While some people enjoy vision boards (which are awesome!), there’s something about a strategic plan that for me feels more tangible.
And I need tangible these days.
So below I’m sharing my personal and professional strategic planning process.
By the way, I'm still working on mine, so don't feel like you're in any way behind. Truth be told, I usually get to finishing mine around February.
My plan is be focused on five key areas of my life:
Personal – my personal goals, which focus on the intellectual and physical aspects of daily life
Family & Friends – the goals I have for my relationship with my husband, my daughter, my parents, and my close friends
My Business – what realistic and bold goals will I reach with my clients and partners
Leadership – what goals and objectives do I need to set to develop myself as a consultant and servant leader in my field(s)
Community – What are my community-centered goals focused on mentoring, advocacy work, and elementary school volunteering
Charting the plan. The less complex, the better. .
THE PLAN -
Get the Google Docs version of the chart here!
The simpler the plan, the more you will look at it, the easier it will be to achieve or at least get closer to your goals.
Last year, at the beginning of January 2020, while scrolling through the internet, I read about choosing a “word” for the year.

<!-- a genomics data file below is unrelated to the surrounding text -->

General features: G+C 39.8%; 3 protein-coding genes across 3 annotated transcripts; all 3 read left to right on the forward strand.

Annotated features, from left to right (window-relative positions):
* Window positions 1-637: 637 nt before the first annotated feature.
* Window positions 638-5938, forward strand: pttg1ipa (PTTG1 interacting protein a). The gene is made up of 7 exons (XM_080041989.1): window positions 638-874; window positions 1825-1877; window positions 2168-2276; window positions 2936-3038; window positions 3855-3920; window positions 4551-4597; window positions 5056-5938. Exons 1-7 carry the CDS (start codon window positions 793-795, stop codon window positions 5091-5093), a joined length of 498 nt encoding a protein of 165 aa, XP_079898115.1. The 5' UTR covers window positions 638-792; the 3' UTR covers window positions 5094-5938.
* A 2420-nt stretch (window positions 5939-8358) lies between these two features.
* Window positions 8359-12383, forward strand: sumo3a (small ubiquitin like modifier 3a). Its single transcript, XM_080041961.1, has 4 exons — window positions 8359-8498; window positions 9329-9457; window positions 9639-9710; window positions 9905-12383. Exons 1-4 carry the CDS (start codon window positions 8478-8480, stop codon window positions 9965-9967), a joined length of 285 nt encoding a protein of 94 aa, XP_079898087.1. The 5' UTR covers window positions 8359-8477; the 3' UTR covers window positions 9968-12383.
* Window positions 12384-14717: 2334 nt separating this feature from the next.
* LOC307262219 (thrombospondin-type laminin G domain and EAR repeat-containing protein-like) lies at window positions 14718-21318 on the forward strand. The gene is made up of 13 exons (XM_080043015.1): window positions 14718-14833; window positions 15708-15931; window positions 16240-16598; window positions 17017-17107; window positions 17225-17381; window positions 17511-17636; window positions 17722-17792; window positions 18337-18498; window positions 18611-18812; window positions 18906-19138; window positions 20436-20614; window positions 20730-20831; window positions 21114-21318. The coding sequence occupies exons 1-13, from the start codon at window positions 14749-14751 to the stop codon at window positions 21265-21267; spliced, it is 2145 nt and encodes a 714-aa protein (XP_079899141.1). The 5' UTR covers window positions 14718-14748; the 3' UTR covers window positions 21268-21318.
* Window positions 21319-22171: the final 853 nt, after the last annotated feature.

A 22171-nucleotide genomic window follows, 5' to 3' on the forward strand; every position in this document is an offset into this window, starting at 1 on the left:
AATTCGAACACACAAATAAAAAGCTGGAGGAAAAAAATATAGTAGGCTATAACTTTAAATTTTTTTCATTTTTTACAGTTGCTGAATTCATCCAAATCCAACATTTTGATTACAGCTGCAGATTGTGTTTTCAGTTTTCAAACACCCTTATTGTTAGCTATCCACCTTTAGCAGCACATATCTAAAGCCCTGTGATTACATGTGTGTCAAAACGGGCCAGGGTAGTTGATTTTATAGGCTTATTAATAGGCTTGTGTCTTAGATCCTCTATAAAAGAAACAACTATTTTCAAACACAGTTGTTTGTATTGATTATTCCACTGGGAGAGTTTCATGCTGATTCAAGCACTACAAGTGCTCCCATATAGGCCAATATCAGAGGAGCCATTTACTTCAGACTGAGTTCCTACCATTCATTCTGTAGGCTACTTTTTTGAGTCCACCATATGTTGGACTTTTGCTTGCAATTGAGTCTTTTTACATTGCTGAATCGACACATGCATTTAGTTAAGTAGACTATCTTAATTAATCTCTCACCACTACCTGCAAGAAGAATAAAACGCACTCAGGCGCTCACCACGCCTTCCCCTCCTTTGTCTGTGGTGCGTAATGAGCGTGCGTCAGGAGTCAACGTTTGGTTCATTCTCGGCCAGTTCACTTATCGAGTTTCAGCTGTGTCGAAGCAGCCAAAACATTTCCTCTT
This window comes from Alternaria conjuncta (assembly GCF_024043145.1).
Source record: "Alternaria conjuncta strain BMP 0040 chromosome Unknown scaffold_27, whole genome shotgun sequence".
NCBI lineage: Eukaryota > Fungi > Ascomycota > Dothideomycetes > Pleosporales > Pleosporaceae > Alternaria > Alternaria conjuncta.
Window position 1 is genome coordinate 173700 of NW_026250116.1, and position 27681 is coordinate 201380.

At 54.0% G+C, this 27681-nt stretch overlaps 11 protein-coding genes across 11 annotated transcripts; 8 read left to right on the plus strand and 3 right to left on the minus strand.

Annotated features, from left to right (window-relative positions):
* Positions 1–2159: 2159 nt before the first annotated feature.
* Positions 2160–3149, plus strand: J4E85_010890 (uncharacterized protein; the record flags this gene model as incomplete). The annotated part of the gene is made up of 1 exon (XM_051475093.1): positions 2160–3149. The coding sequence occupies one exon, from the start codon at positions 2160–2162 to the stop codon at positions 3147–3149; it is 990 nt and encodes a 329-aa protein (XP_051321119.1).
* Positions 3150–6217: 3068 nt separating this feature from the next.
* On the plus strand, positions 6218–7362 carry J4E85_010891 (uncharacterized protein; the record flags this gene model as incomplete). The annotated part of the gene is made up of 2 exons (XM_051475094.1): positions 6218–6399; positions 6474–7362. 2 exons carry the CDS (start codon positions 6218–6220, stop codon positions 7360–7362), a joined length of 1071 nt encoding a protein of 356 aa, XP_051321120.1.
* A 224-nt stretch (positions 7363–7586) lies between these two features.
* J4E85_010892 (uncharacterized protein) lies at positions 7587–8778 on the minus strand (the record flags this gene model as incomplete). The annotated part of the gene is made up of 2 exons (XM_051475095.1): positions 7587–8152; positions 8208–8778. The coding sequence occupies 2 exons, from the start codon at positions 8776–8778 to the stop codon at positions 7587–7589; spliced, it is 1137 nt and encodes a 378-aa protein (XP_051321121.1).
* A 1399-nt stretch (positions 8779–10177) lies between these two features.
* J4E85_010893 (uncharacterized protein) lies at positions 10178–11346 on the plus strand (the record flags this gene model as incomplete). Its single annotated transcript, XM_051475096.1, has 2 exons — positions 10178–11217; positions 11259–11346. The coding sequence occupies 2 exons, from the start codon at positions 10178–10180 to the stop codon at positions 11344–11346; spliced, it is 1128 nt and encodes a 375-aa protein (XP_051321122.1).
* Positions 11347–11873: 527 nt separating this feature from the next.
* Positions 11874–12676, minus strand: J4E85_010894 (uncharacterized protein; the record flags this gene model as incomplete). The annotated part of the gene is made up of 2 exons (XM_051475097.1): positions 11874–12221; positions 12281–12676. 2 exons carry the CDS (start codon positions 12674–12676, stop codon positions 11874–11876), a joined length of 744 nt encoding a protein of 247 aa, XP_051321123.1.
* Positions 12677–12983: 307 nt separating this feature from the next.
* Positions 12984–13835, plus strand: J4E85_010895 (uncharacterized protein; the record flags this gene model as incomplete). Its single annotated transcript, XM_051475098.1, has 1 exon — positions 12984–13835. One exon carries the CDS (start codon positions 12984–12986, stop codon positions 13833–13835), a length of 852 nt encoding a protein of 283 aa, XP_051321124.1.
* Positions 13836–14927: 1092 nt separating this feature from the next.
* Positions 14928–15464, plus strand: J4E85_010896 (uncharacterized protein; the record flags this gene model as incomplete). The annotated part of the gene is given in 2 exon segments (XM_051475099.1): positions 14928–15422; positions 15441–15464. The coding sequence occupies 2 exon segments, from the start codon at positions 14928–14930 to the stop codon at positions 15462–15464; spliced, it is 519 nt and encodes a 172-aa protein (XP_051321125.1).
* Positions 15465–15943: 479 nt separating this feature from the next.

A word that would help guide you throughout the year.
I thought - well that seems like a nice enough idea.
A word is something I could do. I’ve never been one for resolutions or even “setting intentions”. Often I would set these and they would evaporate by February.
But one word? I could do that. I could at least try.
So I chose one.
I chose it because being a Type A person, that needed to always be doing something, to feel productive, I needed to start approaching things with more ease. It could help me slow down and not feel as rushed. Why do I always feel I’m running out of time? It’s a feeling that persists.
So “ease” could help.
And it did.
In a moment when I felt like I needed to get three things accomplished at once and I was running out of time, I would pause and ask myself...
“Can I do it with ease?”
And it became my 2020 mantra. In a year that was filled with so much anxiety - it was a word - turned question - that could stop me in my tracks. For the better.